Opinion: A golden handshake

Jonny Smith, the principal character in Stephen King’s ‘The Dead Zone’, awakes from a coma with the power to see into a person’s future by touching them.

It starts in hospital where he forsees a nurse’s house is on fire with her child in it.

His premonition is correct and the child is saved.

He becomes a national celebrity and is able to help the police solve a serious crime in a rural backwater.

However when he turns his attention to politicians, the fun really starts.

The novel was written in the 1970’s, the era of Nixon, Ford and Carter.

Smith encounters candidate Carter on the campaign trail, shakes his hand and sees that the peanut farmer will become President but encounters no feelings of malevolence.

His next handshake is much more frightening.

Greg Stillson is starting his climb to the top by running for Congress as an outsider with a set of populist policies.

Sound familiar?

Smith shakes Stillson’s hand at a rally and has a terrible vision of a future President Stillson launching a nuclear attack on the Soviet Union.

Smith then has a dilemma. Should he take action to prevent this happening?

He consults his doctor, a Polish survivor of the Nazi invasion and poses the question, knowing what you know now, would you go back in time and assasinate Hitler?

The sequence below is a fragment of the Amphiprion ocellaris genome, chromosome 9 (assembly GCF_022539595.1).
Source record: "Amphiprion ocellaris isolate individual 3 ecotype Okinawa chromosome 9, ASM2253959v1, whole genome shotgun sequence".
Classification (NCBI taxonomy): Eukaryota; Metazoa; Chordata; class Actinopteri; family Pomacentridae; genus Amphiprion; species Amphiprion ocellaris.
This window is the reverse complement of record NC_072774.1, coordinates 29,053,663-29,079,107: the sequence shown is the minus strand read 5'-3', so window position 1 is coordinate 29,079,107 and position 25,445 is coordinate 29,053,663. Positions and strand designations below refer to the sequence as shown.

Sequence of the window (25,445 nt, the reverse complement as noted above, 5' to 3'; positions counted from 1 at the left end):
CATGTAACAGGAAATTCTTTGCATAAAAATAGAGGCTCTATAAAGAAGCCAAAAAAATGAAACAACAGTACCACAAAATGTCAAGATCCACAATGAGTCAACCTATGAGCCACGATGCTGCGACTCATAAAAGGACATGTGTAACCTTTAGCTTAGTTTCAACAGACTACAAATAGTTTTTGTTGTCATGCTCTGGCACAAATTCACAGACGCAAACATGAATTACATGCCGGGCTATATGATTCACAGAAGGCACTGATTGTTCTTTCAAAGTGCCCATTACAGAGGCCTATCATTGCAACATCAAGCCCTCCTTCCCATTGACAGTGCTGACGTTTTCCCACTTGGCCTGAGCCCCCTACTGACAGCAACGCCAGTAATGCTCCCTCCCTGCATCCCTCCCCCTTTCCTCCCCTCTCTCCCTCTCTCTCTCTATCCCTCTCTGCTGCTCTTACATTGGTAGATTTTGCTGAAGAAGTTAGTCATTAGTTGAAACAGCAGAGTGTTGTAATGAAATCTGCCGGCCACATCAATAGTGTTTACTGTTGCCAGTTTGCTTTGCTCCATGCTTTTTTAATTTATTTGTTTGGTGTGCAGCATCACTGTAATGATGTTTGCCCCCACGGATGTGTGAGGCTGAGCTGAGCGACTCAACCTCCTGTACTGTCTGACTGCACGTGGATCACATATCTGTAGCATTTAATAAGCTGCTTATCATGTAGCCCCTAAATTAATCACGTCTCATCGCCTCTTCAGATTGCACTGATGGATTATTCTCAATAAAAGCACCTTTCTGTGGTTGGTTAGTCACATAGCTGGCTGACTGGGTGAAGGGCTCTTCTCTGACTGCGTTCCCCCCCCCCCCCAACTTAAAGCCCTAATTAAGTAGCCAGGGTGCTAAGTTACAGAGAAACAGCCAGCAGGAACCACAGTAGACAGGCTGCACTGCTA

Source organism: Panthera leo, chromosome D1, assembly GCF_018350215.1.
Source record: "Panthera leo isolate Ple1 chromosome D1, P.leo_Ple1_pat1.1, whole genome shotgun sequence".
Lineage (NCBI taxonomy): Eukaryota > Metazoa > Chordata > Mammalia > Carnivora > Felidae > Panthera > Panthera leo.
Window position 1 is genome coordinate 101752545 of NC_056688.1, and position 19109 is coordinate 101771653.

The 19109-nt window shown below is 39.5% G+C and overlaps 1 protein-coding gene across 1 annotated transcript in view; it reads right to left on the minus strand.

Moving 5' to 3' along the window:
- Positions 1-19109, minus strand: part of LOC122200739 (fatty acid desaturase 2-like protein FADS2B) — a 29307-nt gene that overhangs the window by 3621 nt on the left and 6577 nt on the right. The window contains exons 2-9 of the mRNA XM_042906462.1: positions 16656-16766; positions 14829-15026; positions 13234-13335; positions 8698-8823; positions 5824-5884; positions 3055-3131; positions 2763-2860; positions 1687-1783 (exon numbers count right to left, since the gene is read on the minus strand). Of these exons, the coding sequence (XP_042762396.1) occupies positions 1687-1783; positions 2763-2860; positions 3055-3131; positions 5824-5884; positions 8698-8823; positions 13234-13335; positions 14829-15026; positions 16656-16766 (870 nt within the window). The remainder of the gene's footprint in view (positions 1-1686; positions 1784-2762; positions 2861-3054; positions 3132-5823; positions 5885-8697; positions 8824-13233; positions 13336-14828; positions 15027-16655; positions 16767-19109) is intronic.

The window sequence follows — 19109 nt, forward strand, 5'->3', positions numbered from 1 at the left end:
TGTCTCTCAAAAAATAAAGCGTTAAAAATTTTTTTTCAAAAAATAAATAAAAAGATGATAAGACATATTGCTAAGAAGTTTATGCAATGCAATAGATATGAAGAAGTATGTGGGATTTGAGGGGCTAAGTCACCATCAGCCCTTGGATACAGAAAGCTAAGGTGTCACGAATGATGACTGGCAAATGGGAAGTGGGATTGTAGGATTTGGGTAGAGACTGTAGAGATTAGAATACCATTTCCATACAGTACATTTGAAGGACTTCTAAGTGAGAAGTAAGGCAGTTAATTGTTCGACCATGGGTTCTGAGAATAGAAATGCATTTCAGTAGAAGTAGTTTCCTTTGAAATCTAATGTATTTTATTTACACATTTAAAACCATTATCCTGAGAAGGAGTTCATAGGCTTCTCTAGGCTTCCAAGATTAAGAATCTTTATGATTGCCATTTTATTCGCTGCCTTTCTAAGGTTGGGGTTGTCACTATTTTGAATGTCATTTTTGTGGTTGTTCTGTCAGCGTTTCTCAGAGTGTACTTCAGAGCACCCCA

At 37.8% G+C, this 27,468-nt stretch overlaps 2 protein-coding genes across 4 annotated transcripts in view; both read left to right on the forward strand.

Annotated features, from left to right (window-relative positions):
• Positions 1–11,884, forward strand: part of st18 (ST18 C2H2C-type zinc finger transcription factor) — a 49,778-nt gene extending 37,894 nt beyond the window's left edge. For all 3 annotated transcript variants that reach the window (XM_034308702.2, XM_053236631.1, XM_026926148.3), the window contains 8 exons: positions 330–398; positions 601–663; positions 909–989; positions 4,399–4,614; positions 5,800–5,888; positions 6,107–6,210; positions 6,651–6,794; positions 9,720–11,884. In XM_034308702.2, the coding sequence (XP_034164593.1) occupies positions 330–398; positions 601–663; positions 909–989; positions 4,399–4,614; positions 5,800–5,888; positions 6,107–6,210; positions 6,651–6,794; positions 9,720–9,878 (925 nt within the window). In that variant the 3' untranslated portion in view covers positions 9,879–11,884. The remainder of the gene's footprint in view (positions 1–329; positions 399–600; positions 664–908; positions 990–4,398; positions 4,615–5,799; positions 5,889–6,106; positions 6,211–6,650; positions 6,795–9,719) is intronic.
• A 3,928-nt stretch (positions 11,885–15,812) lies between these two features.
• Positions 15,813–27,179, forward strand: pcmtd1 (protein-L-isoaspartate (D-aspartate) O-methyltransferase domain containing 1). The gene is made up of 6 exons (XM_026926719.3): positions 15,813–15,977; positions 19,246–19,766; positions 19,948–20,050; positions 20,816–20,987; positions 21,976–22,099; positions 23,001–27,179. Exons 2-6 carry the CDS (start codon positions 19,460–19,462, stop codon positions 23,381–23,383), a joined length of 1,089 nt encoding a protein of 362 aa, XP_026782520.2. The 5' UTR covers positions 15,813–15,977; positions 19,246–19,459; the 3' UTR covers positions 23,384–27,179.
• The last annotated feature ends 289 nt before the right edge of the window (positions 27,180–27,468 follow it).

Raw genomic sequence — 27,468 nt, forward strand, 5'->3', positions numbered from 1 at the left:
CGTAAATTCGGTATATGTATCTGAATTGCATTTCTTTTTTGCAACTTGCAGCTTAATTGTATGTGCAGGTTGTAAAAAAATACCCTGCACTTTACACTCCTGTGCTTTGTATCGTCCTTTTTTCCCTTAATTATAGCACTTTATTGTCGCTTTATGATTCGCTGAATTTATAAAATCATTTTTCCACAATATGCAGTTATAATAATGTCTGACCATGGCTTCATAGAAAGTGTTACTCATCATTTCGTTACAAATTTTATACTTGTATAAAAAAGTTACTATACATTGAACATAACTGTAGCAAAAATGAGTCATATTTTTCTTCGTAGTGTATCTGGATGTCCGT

You will have to pick up a copy of King’s bestselling novel to find out what happens next, but reading it recently for the second time got me thinking how we could do with a Jonny Smith in the current General Election campaign.

I don’t think he would discover a candidate as evil as the fictional Greg Stillson, (at least I hope not), but his special handshake might at least reveal which ones are going to stick to their campaign promises.

Without that clairvoyance, we will have to rely on body language, intuition or our gut feelings.

My gut feeling is that we need a strong group of committed liberal politicians in Parliament after May 7th.

That is why I am campaigning for the Liberal Democrats.

* David is a member of Horsham and Crawley Liberal Democrats

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This entry was posted in Op-eds.


  • And what would he have seen had he shook Lib Dem candidates hands in 2010?

  • Bill le Breton 2nd May '15 - 12:28pm

    This is interesting David.

    I would suggest one alteration: “we need a strong group of committed liberal Democrat conference representatives after May 7th.

    Let’s assume the the guesses of the academic forecasters today are reasonably accurate for 7th May (humour me), the Ts + DUP + UKIP + LDs look to be = to Lab + SNP + SDLP + UKIP = 320

    This time some people really are PM makers. Some groupings could cross the fence of that first = sign. In theory the most flexible in their positioning are the Liberal Democrats.

    Clearly there is a good chance, therefore, that the ultimate decision will be made by an LD special conference.

    Red lines are far less important that top priorities. Change the system, avoid ‘office’ and the rest follows in good time.